I appeal strongly for peace, an appeal which arises from the deep within me. How much suffering, how much devastation, how much pain has the use of arms carried in its wake in that martyred country, especially among civilians and the unarmed! I think of many children will not see the light of the future! With utmost firmness I condemn the use of chemical weapons: I tell you that those terrible images from recent days are burned into my mind and heart. There is a judgment of God and of history upon our actions which are inescapable! Never has the use of violence brought peace in its wake. War begets war, violence begets violence.
With all my strength, I ask each party in this conflict to listen to the voice of their own conscience, not to close themselves in solely on their own interests, but rather to look at each other as brothers and decisively and courageously to follow the path of encounter and negotiation, and so overcome blind conflict. With similar vigour I exhort the international community to make every effort to promote clear proposals for peace in that country without further delay, a peace based on dialogue and negotiation, for the good of the entire Syrian people.
May no effort be spared in guaranteeing humanitarian assistance to those wounded by this terrible conflict, in particular those forced to flee and the many refugees in nearby countries. May humanitarian workers, charged with the task of alleviating the sufferings of these people, be granted access so as to provide the necessary aid.
What can we do to make peace in the world? As Pope John said, it pertains to each individual to establish new relationships in human society under the mastery and guidance of justice and love (cf. John XXIII, Pacem in Terris, [11 April 1963]: AAS 55, , 301-302).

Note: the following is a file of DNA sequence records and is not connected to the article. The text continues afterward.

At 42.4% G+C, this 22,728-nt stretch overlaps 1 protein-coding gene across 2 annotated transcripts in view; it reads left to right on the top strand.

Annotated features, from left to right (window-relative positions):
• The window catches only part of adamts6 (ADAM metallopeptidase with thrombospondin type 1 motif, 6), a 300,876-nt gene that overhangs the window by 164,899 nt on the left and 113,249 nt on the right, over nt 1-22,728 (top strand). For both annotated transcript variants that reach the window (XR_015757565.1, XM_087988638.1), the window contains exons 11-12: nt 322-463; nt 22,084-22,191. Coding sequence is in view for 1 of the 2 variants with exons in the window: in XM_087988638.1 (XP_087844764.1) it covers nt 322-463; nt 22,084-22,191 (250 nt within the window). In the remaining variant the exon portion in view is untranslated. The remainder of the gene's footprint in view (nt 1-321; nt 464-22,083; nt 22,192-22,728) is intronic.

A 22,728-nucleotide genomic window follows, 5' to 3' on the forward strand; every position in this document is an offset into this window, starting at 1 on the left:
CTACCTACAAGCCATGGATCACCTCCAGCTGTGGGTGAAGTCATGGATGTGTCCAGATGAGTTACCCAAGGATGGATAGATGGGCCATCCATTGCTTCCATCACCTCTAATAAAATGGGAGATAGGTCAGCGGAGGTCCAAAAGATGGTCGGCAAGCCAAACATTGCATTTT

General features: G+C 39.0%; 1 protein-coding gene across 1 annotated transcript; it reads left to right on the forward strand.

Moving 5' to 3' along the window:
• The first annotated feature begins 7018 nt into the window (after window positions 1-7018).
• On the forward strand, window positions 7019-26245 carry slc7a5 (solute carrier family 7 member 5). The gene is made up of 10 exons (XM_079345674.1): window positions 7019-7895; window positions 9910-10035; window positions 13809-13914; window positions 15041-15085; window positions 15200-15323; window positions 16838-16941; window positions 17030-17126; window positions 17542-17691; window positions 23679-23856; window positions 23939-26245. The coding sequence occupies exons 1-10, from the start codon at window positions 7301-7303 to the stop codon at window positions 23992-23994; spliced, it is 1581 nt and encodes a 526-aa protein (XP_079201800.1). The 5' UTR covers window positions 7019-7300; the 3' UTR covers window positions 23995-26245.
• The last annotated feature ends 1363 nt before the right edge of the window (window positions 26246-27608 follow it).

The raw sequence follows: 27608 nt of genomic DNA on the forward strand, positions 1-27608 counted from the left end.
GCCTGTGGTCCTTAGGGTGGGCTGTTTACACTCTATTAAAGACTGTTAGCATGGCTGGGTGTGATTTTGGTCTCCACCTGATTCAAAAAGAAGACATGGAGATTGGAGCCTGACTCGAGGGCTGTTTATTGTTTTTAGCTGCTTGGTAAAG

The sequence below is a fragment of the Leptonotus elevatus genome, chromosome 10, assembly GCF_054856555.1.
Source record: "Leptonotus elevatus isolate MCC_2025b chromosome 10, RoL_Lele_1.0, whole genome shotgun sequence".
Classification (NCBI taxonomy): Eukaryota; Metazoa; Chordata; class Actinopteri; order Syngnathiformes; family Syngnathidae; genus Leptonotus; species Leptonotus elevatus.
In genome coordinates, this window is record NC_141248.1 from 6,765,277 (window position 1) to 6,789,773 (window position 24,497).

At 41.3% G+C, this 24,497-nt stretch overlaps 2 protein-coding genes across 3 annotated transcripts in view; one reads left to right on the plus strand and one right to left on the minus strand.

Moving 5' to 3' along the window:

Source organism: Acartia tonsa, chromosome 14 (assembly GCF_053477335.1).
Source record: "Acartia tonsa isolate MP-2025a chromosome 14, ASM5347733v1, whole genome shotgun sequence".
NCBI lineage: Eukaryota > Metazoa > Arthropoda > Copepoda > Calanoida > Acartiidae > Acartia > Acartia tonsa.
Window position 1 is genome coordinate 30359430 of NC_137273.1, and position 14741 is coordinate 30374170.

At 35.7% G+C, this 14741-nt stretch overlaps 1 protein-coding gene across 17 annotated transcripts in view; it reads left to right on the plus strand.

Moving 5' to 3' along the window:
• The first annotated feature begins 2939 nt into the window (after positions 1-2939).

All men and women of good will are bound by the task of pursuing peace. I make a forceful and urgent call to the entire Catholic Church, and also to every Christian of other confessions, as well as to followers of every religion and to those brothers and sisters who do not believe: peace is a good which overcomes every barrier, because it belongs all of humanity!
I repeat forcefully: it is neither a culture of confrontation nor a culture of conflict which builds harmony within and between peoples, but rather a culture of encounter and a culture of dialogue; this is the only way to peace.
May the plea for peace rise up and touch the heart of everyone so that they may lay down their weapons and be let themselves be led by the desire for peace.
To this end, brothers and sisters, I have decided to proclaim for the whole Church on 7 September next, the vigil of the birth of Mary, Queen of Peace, a day of fasting and prayer for peace in Syria, the Middle East, and throughout the world, and I also invite each person, including our fellow Christians, followers of other religions and all men of good will, to participate, in whatever way they can, in this initiative.
On 7 September, in Saint Peter’s Square, here, from 19:00 until 24:00, we will gather in prayer and in a spirit of penance, invoking God’s great gift of peace upon the beloved nation of Syria and upon each situation of conflict and violence around the world. Humanity needs to see these gestures of peace and to hear words of hope and peace! I ask all the local churches, in addition to fasting, that they gather to pray for this intention.